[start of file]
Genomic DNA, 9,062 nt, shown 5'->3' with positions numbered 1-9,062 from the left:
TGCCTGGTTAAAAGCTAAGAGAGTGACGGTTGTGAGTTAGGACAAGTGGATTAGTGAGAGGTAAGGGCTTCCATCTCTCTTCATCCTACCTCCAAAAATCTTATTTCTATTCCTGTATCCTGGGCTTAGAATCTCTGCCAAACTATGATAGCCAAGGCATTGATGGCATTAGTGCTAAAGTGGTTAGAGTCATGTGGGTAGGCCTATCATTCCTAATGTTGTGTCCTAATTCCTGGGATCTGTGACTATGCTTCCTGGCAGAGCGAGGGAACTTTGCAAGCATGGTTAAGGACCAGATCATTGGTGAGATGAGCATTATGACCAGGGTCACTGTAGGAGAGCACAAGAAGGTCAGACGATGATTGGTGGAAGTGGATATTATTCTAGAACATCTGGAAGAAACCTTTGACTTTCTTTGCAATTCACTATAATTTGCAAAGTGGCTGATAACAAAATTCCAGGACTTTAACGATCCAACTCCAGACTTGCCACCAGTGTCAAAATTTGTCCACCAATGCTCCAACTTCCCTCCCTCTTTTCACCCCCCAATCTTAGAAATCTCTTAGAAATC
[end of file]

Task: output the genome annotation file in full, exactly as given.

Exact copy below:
Genomic DNA, 9,062 nt, shown 5'->3' with positions numbered 1-9,062 from the left:
TGCCTGGTTAAAAGCTAAGAGAGTGACGGTTGTGAGTTAGGACAAGTGGATTAGTGAGAGGTAAGGGCTTCCATCTCTCTTCATCCTACCTCCAAAAATCTTATTTCTATTCCTGTATCCTGGGCTTAGAATCTCTGCCAAACTATGATAGCCAAGGCATTGATGGCATTAGTGCTAAAGTGGTTAGAGTCATGTGGGTAGGCCTATCATTCCTAATGTTGTGTCCTAATTCCTGGGATCTGTGACTATGCTTCCTGGCAGAGCGAGGGAACTTTGCAAGCATGGTTAAGGACCAGATCATTGGTGAGATGAGCATTATGACCAGGGTCACTGTAGGAGAGCACAAGAAGGTCAGACGATGATTGGTGGAAGTGGATATTATTCTAGAACATCTGGAAGAAACCTTTGACTTTCTTTGCAATTCACTATAATTTGCAAAGTGGCTGATAACAAAATTCCAGGACTTTAACGATCCAACTCCAGACTTGCCACCAGTGTCAAAATTTGTCCACCAATGCTCCAACTTCCCTCCCTCTTTTCACCCCCCAATCTTAGAAATCTCTTAGAAATC